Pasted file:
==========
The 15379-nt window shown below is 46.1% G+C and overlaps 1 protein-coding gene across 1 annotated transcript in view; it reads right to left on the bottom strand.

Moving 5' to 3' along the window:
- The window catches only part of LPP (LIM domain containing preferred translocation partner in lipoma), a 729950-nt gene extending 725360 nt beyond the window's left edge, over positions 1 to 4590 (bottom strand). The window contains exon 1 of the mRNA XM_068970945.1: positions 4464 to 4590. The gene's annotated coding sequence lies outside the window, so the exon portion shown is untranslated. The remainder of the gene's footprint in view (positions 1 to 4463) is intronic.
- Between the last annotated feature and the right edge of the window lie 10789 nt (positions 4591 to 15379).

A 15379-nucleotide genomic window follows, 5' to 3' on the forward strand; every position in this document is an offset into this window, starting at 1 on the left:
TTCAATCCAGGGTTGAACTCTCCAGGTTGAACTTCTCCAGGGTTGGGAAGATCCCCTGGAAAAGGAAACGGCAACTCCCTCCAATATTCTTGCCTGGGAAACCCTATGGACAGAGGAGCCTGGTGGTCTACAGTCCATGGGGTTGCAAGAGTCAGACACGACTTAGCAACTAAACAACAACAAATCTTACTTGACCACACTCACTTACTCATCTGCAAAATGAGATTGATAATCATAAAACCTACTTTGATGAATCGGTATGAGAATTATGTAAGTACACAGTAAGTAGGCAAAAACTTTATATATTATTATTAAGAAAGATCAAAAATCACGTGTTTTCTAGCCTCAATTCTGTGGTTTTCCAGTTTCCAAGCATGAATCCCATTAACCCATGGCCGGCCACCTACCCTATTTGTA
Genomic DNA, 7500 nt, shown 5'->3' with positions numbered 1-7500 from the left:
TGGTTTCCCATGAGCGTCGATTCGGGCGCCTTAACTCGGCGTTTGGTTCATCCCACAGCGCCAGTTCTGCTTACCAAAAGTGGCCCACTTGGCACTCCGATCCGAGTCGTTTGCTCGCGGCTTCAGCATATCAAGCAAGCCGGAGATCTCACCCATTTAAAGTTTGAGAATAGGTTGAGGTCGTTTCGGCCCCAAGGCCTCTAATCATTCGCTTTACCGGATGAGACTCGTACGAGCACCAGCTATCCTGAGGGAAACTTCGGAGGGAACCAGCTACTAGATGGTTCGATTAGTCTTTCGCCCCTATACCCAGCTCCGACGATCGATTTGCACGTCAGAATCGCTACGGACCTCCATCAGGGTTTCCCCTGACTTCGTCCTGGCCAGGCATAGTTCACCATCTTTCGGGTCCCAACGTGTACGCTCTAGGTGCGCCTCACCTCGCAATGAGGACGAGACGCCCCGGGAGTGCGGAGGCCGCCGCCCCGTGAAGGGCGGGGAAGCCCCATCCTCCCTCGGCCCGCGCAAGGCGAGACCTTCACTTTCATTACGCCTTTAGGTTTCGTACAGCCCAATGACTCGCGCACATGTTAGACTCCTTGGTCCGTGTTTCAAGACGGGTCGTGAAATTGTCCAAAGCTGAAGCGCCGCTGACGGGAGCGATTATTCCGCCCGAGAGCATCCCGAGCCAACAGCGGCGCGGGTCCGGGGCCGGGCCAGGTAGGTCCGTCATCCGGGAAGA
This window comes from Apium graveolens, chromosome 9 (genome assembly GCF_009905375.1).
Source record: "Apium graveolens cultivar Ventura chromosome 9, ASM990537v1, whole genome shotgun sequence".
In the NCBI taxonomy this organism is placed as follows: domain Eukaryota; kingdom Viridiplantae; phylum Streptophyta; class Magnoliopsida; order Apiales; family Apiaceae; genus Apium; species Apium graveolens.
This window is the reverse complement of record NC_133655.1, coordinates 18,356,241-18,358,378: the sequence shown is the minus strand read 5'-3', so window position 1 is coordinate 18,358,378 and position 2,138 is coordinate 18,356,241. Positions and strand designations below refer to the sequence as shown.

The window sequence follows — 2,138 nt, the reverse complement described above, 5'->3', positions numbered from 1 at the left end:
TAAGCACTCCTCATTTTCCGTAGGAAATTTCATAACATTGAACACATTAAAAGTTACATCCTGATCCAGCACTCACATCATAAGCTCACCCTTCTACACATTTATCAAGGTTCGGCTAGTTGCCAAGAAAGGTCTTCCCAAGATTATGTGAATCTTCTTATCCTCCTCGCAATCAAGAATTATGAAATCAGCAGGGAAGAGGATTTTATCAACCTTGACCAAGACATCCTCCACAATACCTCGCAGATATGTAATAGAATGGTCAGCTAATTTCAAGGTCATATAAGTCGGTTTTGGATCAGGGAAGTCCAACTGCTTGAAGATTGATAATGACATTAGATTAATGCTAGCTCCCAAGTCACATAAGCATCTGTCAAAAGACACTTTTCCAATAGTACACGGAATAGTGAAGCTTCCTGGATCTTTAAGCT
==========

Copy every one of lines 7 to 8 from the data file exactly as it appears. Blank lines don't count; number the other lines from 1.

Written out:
Genomic DNA, 7500 nt, shown 5'->3' with positions numbered 1-7500 from the left:
TGGTTTCCCATGAGCGTCGATTCGGGCGCCTTAACTCGGCGTTTGGTTCATCCCACAGCGCCAGTTCTGCTTACCAAAAGTGGCCCACTTGGCACTCCGATCCGAGTCGTTTGCTCGCGGCTTCAGCATATCAAGCAAGCCGGAGATCTCACCCATTTAAAGTTTGAGAATAGGTTGAGGTCGTTTCGGCCCCAAGGCCTCTAATCATTCGCTTTACCGGATGAGACTCGTACGAGCACCAGCTATCCTGAGGGAAACTTCGGAGGGAACCAGCTACTAGATGGTTCGATTAGTCTTTCGCCCCTATACCCAGCTCCGACGATCGATTTGCACGTCAGAATCGCTACGGACCTCCATCAGGGTTTCCCCTGACTTCGTCCTGGCCAGGCATAGTTCACCATCTTTCGGGTCCCAACGTGTACGCTCTAGGTGCGCCTCACCTCGCAATGAGGACGAGACGCCCCGGGAGTGCGGAGGCCGCCGCCCCGTGAAGGGCGGGGAAGCCCCATCCTCCCTCGGCCCGCGCAAGGCGAGACCTTCACTTTCATTACGCCTTTAGGTTTCGTACAGCCCAATGACTCGCGCACATGTTAGACTCCTTGGTCCGTGTTTCAAGACGGGTCGTGAAATTGTCCAAAGCTGAAGCGCCGCTGACGGGAGCGATTATTCCGCCCGAGAGCATCCCGAGCCAACAGCGGCGCGGGTCCGGGGCCGGGCCAGGTAGGTCCGTCATCCGGGAAGA